Groundswell NZ distances itself from supporter's 'racial and abusive' viral email about He Puapua report, Māori favouritism

Content warning: This article mentions rape and contains language that may offend some readers.

Groundswell NZ has distanced itself from a supporter's widely circulated email about perceived favouritism of Māori by the Government, calling it "racial and abusive".

The email, sent by Groundswell supporter John May, called Māori "a primitive people" and urged attendees of November's farmer protest to demonstrate against the controversial He Puapua report.

"As you will be aware, many of us are extremely concerned with this Government and the direction this country is going in," May wrote, labelling the Labour caucus "manipulative" and "rotten from the inside out".

He went on to complain about He Puapua, a Government report commissioned in 2019 that sets out a roadmap to co-governance between the Crown and Māori by 2040.

May alleges He Puapua will lead to us "rewriting" New Zealand history, "programming children with woke BS" and "twisting words, meanings and intent" of Te Tiriti o Waitangi.

"For Christ's sake it's a poorly written 1 Page document with a bunch of X's inserted by a primitive people sick of being shot with muskets, then enslaved, raped and eaten by each other!" he wrote of the treaty.

Later in the email, May made further questionable or false claims about the He Puapua report and said New Zealand risked becoming like Zimbabwe, South Africa or Venezuela.

He then urged people to attend the Groundswell protest on November 21 - a demonstration over the Government's farming regulations - saying it was an opportunity to be heard on the wider issues he'd raised.

"This peaceful protest will be huge and it will be heard. It isn't only for farmers, or about farming, this is an opportunity for the Silent Majority to finally have a voice… We have no other platform, this is where the line will be drawn in the sand."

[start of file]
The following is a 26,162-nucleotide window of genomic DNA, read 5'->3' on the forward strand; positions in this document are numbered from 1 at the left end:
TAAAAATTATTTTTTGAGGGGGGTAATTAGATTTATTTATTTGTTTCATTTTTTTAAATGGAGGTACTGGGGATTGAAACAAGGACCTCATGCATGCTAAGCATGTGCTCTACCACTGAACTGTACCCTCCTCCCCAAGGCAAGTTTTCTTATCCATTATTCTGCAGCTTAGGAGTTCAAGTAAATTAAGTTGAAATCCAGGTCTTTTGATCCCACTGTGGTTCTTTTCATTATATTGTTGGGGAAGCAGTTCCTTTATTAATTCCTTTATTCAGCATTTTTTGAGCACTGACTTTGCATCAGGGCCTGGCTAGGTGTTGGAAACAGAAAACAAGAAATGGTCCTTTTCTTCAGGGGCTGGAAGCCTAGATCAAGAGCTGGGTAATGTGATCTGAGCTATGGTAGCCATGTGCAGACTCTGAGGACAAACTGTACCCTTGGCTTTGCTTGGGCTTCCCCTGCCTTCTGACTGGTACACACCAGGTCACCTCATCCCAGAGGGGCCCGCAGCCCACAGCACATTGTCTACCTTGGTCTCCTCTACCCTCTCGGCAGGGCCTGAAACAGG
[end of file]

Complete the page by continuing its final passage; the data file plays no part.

John May's email.
John May's email. Photo credit: Supplied

The email was forwarded on to Newshub by a concerned recipient, who described it as "extremely racist" and "totally unacceptable in modern New Zealand".

The head of Groundswell concurs, and has since condemned the email.

"I've said all along we don't condone anything racial or abusive, and that definitely comes under the racial and abusive section, doesn't it?" Bryce McKenzie told Newshub.

May disagrees, however, saying it isn't racist and "if anything, it's quite the reverse".

"Half the people I would have sent [the email] to are partially Māori people. So there is absolutely nothing racist about it. In fact, we're railing against racism."

May estimates he sent the email to roughly six friends, who then forwarded it on to others.

It's not clear how many people have read the email, but May says he's been getting calls from "lots of people" from "up and down the country" who agree with what he wrote.

McKenzie told Newshub Groundswell didn't have a formal position on He Puapua, and there was no crossover between protests over the report and farmer's rights.

He hopes rival messages don't distract from Groundswell's next protest, scheduled for November, like they did earlier this year. During the July protest, some attendees displayed signs with offensive messages, many of which had racial overtones.

McKenzie says he found this "really disappointing", but he's not sure how to prevent supporters from expressing opinions that don't align with Groundswell's core message.

"I mean, we'd love to be able to stop that, but I don't know how you do stop it," McKenzie said.

"This next protest, we've got a list of approved signs to try and steer clear of anything like that, and I hope people will adhere to that. But as you know, people will be people - and unfortunately, you attract all sorts, and all sorts do different things."

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